Michael Mann, the climate scientist, is the director of the Center for Science, Sustainability & the Media at the University of Pennsylvania. Previously, he was at Penn State, where his research, in collaboration with Raymond S. Bradley and Malcolm K. Hughes, resulted in the first eigenvector-based climate field reconstruction. This showed global patterns of annual surface temperature, and included a graph of average hemispheric temperatures back to 1400 with shading that emphasized that uncertainties (to two standard error limits) were much greater in earlier centuries.
Subsequently, another climate scientist, Jerry Mahlmann, characterized the work of Mann, Bradley, and Hughes by referring to it as “hockey stick” graph — a representation that has a long, relatively flat horizontal line followed by an upward trajectory that visually resembles the blade of a hockey stick. The graph created by Mann and his colleague was later incorporated into various reports by the Intergovernmental Panel on Climate Change to illustrate its findings that average global temperatures were rising at an unprecedented rate.
That’s when oil, gas, and coal companies lost their minds. Soon, attacks on climate scientists reached a crescendo, led in part by other scientists who claimed to have discovered flaws in the statistical analysis used to create the graph. The dispute, however, focused primarily on the slope of the graph as it related to prior centuries. The idea was that if there were errors in the data from 1400, then the climate deniers could argue that the current data, showing a dramatic rise in temperatures, was also faulty and could be ignored.
Political disputes led to the formation of a panel of scientists convened by the United States National Research Council. In a report in 2006, the council issued a report that supported Mann’s findings with some qualifications, including agreeing that there were some statistical failings that had little effect on the results.
In 2009, emails between Michael Mann and professor Phil Jones at East Anglia University were purloined. Selected, distorted versions of these emails were then published on the internet in order to undermine UN climate talks due to begin in Copenhagen a few weeks later. These negotiations ended in failure. The use of those emails to kill off the climate talks was “a crime against humanity, a crime against the planet,” said Mann.
“The trouble is that the hockey stick graph become an icon and deniers reckoned if they could smash the icon, the whole concept of global warming would be destroyed with it. Bring down Mike Michael Mann and we can bring down the IPCC, they reckoned. It is a classic technique for the deniers’ movement, I have discovered, and I don’t mean only those who reject the idea of global warming but those who insist that smoking doesn’t cause cancer or that industrial pollution isn’t linked to acid rain,” Mann told The Guardian in 2012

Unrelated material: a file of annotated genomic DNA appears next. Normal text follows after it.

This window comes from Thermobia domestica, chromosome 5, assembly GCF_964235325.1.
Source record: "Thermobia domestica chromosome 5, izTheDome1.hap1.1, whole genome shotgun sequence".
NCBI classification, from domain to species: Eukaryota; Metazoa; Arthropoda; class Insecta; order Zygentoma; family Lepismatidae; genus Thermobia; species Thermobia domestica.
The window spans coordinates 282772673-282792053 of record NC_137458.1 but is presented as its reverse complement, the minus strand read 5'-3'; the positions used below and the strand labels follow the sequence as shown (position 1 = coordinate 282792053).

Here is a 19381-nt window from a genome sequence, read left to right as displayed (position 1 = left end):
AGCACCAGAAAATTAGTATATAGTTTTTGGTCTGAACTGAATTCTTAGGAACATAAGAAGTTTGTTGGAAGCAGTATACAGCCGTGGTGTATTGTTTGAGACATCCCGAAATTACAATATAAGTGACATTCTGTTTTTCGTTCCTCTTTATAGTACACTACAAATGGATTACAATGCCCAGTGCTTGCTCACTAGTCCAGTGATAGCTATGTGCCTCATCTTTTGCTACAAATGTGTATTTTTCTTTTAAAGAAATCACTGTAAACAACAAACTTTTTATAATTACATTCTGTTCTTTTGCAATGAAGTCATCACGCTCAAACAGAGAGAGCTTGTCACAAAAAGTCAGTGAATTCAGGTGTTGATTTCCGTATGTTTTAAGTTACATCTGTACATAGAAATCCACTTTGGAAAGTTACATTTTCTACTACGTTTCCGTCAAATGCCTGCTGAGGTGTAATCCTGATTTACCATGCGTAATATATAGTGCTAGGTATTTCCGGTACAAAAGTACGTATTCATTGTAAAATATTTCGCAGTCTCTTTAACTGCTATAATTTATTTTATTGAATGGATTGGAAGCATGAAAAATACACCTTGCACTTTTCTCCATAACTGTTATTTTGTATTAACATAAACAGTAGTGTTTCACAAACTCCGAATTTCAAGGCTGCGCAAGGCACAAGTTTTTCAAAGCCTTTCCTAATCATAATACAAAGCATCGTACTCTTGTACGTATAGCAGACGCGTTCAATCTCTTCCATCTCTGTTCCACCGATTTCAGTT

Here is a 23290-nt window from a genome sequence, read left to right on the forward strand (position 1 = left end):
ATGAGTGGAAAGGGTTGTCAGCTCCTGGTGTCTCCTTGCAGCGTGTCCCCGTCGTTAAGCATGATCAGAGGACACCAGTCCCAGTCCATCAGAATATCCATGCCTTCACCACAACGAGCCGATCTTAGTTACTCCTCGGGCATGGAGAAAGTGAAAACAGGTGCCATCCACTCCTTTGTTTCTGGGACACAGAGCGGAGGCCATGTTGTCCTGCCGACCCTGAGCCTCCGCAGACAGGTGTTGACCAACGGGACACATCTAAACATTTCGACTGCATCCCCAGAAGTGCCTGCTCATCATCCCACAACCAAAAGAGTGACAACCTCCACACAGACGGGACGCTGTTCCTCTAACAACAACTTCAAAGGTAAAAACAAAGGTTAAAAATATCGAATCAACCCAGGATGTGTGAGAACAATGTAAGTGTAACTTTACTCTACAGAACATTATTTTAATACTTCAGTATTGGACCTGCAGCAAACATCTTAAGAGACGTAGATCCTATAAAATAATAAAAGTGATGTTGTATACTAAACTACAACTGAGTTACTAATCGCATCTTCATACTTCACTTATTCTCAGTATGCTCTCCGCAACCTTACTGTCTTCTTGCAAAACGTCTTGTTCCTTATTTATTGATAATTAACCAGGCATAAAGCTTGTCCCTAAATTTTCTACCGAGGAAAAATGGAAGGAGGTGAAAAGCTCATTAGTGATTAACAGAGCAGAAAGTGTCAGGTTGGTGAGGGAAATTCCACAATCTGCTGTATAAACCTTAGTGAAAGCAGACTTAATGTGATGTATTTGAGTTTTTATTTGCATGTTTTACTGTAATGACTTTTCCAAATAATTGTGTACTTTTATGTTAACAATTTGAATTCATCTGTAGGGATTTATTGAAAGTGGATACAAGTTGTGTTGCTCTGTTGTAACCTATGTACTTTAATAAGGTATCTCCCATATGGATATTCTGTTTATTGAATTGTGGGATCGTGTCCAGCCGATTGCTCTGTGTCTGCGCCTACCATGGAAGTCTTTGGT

In a book entitled The Hockey Stick And The Climate Wars, Michael Mann warned that “public discourse has been polluted now for decades by corporate-funded disinformation — not just with climate change but with a host of health, environmental and societal threats.” That was before Covid, remember. The implications for the planet are grim, he added.
The groups attacking Mann were privately funded by organizations that included Koch Industries and Scaife Foundations and bore names such as the Cato Institute, Americans for Prosperity, and the Heartland Institute. These groups bombarded Mann with freedom of information requests while the scientist was served with a subpoena by Republican congressman Joe Barton to provide access to his correspondence. The purported aim was to clarify issues but the real aim was to intimidate Mann.
In addition, Mann has been attacked by Ken Cuccinelli, the Republican attorney general of Virginia who has campaigned to have the scientist stripped of academic credentials. Several committees of inquiry have investigated Mann’s work. All have exonerated him. Yet all that Mann had done was publish to a study suggesting, in cautious terms, that the Earth had started to heat up unexpectedly in the past few decades.
Michael Mann & Anti-Social Media
Then things got nasty. Thousands of emails were sent to Mann, many deeply unpleasant. “You and your colleagues… ought to be shot, quartered and fed to the pigs along with your whole damn families,” said one. “I was hopin [sic] I would see the news and you commited [sic] suicide,” said another.
“On one occasion, I had to call the FBI after I was sent an envelope with a powder in it,” Mann said. “It turned out to be cornmeal but again the aim was intimidation. I ended up with police security tape all over my office doors and windows. That is the life of a climate scientist today in the US.”